And really, have you seen the automotive landscape lately? The ratio between crossovers and sports cars is approaching one billion to one; at least, that’s the way it seems. It’s no wonder Subaru and Nissan aren’t spending the money to completely renew their niche sports cars since car buyers as a whole aren’t very interested in them. Also, as far as receiving an update goes, the Corvette had a leaf spring in the rear suspension that was only done away with last year. It’s not like anything underpinning either the 370Z or previous generation BRZ came from a 19th Century Mississippi River paddleboat. Everything underneath is fully independent, coil-sprung modernity.
People also forget how much the character of a car can change, even without completely re-working the platform. Think about the regular honda Civic compared to the Type R, or a regular E60 BMW 525i as compared to its V10-powered, 507-hp M5 sibling. And if we’re talking about BMW, they make a new chassis for the 3 Series every time they release a new generation, and since the E90—or perhaps the E46, even—it seems like auto publications like the M3 less and less every time they do it. How many people in internet comments sections beg for BMW to sell the E46 again? It’s a number large enough to make a reasonably populous, very annoying country.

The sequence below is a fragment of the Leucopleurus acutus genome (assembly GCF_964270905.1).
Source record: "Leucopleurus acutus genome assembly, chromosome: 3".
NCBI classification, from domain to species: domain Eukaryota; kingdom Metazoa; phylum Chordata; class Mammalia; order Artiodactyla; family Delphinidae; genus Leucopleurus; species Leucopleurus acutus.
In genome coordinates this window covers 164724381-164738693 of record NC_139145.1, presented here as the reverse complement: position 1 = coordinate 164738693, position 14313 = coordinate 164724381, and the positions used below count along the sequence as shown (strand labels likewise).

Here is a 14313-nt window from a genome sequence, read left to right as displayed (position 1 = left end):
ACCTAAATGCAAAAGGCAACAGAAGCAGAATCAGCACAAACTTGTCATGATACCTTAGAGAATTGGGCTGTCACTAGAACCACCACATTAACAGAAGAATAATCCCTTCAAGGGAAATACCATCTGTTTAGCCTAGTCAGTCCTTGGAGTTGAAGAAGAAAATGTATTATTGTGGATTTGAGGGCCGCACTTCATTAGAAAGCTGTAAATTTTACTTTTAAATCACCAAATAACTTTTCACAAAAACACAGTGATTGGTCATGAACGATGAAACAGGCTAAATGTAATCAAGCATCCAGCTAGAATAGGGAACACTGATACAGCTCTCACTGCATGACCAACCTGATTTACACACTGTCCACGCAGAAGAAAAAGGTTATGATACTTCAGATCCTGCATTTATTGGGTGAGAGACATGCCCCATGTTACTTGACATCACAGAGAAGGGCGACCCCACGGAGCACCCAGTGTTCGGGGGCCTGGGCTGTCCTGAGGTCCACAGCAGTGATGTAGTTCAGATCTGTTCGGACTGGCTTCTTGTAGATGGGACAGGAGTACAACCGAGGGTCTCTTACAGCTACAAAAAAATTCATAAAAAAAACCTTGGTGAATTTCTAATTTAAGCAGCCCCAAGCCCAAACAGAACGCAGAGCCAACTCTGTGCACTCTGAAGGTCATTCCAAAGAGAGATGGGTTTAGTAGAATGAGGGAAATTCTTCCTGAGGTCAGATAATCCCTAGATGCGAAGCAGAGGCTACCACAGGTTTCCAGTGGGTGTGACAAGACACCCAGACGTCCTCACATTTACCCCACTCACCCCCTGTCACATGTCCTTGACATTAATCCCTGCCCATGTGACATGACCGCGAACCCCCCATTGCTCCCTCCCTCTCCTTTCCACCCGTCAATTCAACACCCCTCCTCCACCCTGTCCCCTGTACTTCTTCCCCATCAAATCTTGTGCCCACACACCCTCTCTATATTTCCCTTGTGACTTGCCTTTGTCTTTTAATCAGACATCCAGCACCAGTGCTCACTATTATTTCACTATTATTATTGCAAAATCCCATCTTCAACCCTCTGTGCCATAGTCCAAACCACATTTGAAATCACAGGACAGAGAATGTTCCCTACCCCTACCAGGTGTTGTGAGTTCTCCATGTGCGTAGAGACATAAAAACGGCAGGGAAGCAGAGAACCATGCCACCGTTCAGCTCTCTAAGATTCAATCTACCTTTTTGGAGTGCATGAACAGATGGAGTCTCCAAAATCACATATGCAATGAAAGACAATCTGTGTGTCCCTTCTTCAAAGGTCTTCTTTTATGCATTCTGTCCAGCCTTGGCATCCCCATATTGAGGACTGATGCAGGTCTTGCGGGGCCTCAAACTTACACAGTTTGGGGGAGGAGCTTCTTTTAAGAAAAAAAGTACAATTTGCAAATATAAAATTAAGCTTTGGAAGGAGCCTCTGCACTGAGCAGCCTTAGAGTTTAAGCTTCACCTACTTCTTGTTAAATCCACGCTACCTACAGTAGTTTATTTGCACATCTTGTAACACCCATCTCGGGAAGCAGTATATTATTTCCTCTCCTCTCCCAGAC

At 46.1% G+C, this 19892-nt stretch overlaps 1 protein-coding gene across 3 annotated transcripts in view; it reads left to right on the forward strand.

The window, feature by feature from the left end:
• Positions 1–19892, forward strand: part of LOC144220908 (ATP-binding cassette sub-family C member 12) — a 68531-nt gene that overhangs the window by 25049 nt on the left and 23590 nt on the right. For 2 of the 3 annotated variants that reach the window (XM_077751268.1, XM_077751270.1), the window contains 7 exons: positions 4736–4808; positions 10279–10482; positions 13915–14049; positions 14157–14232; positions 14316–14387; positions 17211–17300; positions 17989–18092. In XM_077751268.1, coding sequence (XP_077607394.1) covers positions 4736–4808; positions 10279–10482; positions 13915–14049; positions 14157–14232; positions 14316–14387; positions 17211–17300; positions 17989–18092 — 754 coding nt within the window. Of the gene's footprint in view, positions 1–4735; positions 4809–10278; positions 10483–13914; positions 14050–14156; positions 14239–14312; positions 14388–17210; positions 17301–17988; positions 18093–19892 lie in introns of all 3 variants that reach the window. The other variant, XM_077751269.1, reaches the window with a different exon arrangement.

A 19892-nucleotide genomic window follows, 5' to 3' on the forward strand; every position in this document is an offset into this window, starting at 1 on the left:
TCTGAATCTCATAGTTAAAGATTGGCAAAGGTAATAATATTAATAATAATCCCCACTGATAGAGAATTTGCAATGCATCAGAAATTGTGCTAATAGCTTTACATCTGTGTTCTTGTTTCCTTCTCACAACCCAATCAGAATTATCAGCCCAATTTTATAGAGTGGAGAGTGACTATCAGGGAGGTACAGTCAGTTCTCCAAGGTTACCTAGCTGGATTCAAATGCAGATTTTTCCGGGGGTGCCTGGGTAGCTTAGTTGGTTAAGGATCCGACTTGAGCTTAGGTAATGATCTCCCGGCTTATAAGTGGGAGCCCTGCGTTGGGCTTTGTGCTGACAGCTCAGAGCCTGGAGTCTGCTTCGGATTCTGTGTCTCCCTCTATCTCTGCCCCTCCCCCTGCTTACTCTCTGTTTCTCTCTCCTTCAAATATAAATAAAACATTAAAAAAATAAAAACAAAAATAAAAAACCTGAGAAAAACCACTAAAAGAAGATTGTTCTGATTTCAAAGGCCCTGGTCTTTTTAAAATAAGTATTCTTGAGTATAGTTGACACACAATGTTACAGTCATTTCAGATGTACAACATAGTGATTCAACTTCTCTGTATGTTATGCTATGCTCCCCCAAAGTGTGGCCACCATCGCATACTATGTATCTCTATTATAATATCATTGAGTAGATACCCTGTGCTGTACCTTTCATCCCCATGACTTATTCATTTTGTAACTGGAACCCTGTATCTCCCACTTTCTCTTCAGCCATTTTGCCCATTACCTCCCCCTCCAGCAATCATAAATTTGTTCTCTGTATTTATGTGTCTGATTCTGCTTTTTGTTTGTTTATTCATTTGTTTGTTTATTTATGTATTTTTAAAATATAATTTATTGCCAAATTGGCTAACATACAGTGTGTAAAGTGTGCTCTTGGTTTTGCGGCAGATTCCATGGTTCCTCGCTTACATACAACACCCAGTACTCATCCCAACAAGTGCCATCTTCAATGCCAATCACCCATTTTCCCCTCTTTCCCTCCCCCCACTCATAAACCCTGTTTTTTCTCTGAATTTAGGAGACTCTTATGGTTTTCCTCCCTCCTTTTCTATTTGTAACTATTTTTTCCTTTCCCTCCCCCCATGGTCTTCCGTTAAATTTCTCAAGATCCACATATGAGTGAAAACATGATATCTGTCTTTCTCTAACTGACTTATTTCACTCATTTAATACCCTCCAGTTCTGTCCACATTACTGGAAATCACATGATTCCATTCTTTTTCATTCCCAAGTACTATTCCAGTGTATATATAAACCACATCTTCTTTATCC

All driving impressions of the new BRZ—and there are only a few of them so far—also indicate that it’s a better car to hoon than the previous generation, with the power finally matching the chassis and its lower center of gravity improving cornering stability. That’s according to former Formula 1 racer Scott Speed, if you’re curious. While behind the wheel with Jeff Glucker from Hooniverse, Speed detailed why the car is a standout from the previous generation, and how it continues the BRZ legacy.